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first cleans out his pupils' minds, and then refreshes their memory by long repose ; after which they learn number to be the fundamental principle of all things, and the doctrine of the transmigration of the soul from one body to another. The next lot is Diogenes, the Cynic, who calls himself the physician of the passions, and the prophet of truth and liberty ; his mode of life being to frequent the crowded haunts of men as a brute and a savage, pretending to be happier than a king, and insulting every person he meets. Then a Cyrenaic, a devotee of luxury and enjoyment, is found to be unsaleable ; and Democritus and Heraclitus are offered as a pair, one of whom is always laughing, and the other crying. Socrates is now introduced, and asked about his model republic, and his theory of ideals. When he has been sold, Epicurus, a pleasant fellow, and fond of good eating, is called up; and, after him, a Stoic, and a Peripatetic, and, last of all, a Sceptic, each of whom is questioned respecting his tenets, and, as in the preceding cases, jests are freely mingled with allusions to the popular fallacies of the day.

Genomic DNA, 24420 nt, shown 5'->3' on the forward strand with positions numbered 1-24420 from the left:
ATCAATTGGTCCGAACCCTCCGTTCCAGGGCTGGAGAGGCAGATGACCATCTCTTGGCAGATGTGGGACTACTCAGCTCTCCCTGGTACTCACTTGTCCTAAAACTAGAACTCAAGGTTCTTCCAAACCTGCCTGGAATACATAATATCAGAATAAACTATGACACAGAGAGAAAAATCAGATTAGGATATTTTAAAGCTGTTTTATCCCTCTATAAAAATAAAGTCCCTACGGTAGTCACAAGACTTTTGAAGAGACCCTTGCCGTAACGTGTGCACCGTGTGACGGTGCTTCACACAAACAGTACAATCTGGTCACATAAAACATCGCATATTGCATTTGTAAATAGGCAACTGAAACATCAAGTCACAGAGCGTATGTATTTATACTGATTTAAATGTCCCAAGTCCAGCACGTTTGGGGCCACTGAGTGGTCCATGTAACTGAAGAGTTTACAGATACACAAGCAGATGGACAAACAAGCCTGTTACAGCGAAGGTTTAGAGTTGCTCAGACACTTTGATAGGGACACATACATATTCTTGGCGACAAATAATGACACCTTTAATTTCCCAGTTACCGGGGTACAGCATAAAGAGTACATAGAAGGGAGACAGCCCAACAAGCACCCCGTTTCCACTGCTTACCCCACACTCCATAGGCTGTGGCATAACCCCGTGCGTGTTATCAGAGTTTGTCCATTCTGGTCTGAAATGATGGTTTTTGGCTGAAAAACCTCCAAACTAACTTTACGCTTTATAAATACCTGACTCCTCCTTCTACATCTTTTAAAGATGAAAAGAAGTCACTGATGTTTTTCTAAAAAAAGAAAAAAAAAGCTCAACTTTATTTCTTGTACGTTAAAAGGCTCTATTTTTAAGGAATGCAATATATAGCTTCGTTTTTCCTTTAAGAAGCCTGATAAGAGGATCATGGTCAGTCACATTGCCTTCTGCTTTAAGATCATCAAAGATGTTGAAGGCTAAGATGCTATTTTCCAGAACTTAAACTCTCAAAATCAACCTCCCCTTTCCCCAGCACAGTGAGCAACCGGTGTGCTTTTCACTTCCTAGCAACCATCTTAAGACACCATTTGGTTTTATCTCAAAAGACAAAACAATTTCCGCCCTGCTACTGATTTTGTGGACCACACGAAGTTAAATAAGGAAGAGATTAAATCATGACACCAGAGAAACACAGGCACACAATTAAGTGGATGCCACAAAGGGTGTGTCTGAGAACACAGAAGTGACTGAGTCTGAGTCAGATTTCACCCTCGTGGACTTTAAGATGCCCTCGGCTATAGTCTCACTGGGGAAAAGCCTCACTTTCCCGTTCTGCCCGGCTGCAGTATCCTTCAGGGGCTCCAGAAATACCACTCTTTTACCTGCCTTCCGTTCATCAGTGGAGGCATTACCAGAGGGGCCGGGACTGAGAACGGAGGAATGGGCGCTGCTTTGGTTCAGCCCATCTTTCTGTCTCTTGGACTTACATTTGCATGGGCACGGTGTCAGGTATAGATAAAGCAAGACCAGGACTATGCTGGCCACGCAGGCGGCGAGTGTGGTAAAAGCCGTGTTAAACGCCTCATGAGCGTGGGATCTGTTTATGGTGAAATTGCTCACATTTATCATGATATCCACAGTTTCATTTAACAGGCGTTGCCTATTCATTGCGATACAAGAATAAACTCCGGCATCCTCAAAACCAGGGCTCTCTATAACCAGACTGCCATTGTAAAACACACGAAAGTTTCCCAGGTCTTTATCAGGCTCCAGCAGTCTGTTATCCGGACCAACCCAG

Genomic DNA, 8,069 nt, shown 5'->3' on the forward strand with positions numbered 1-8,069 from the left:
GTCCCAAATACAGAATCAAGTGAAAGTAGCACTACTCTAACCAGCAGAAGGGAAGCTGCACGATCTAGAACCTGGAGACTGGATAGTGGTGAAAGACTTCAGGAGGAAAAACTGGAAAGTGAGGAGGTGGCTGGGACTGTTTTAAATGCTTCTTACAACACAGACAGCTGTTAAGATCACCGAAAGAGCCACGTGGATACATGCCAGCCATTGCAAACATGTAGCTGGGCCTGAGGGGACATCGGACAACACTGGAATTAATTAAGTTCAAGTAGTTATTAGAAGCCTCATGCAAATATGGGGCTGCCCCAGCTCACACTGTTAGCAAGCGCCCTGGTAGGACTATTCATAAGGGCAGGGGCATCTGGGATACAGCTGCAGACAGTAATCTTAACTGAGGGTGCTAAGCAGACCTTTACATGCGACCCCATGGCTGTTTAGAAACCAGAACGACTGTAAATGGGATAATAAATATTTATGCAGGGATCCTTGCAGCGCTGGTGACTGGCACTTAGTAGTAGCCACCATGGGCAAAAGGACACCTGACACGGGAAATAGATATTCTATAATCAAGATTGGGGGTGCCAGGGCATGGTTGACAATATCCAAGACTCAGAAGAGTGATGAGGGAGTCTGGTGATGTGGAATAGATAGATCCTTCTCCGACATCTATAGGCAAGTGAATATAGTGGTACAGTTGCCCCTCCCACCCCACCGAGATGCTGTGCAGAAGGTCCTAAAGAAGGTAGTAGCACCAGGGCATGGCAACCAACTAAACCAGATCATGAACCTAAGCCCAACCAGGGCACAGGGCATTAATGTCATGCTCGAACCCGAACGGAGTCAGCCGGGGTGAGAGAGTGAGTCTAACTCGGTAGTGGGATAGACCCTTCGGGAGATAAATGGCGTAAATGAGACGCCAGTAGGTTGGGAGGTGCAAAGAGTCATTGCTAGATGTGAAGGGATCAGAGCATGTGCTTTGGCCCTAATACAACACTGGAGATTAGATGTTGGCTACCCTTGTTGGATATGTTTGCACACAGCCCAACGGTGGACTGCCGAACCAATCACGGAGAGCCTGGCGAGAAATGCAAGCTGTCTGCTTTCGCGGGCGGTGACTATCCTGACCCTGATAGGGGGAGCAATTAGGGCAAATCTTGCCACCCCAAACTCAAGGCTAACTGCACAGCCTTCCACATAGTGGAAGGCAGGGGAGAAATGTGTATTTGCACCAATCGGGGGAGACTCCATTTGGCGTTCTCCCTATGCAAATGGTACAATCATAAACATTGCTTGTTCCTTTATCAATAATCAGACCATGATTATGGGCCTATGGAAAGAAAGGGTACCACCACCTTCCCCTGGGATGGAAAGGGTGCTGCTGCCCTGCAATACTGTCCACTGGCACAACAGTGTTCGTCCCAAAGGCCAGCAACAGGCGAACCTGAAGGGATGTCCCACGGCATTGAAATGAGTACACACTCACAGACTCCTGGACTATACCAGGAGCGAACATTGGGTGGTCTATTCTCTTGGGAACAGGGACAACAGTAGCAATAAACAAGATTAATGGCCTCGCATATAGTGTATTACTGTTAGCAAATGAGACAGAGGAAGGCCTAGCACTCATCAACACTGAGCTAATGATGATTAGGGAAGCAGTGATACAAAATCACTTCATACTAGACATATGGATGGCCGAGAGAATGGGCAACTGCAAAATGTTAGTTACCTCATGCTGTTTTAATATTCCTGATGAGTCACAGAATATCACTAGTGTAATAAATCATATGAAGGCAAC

In a sketch entitled “The Resuscitated Professors,' the author represents himself as pursued by the irate philosophers of all sects, who have obtained a day's leave from the Shades to avenge themselves on their libeller. Socrates shouts, pelt the wretch; another, let him be impaled ; another, gouge him ; another, scourge him well; and another, cut out his tongue. The victim begs to be heard in his own defence, and he will prove that he is the champion and patron of true Philosophy; but where is she to be found? While Plato is agreeing with him that her door is not open to all idle comers, they meet her walking with Virtue and other companions, and it is agreed to refer the charge against the defendant to them. The court is held in the temple of Minerva, and, Plato having declined the office of accuser, Diogenes undertakes it, and asks for a severe sentence on the profane libeller. Lucian protests that he has only attacked the asses in lions' skins,' and that it is they who bring philosophy into contempt, the result being that he is triumphantly acquitted. At his suggestion the pretenders are summoned before the same court; but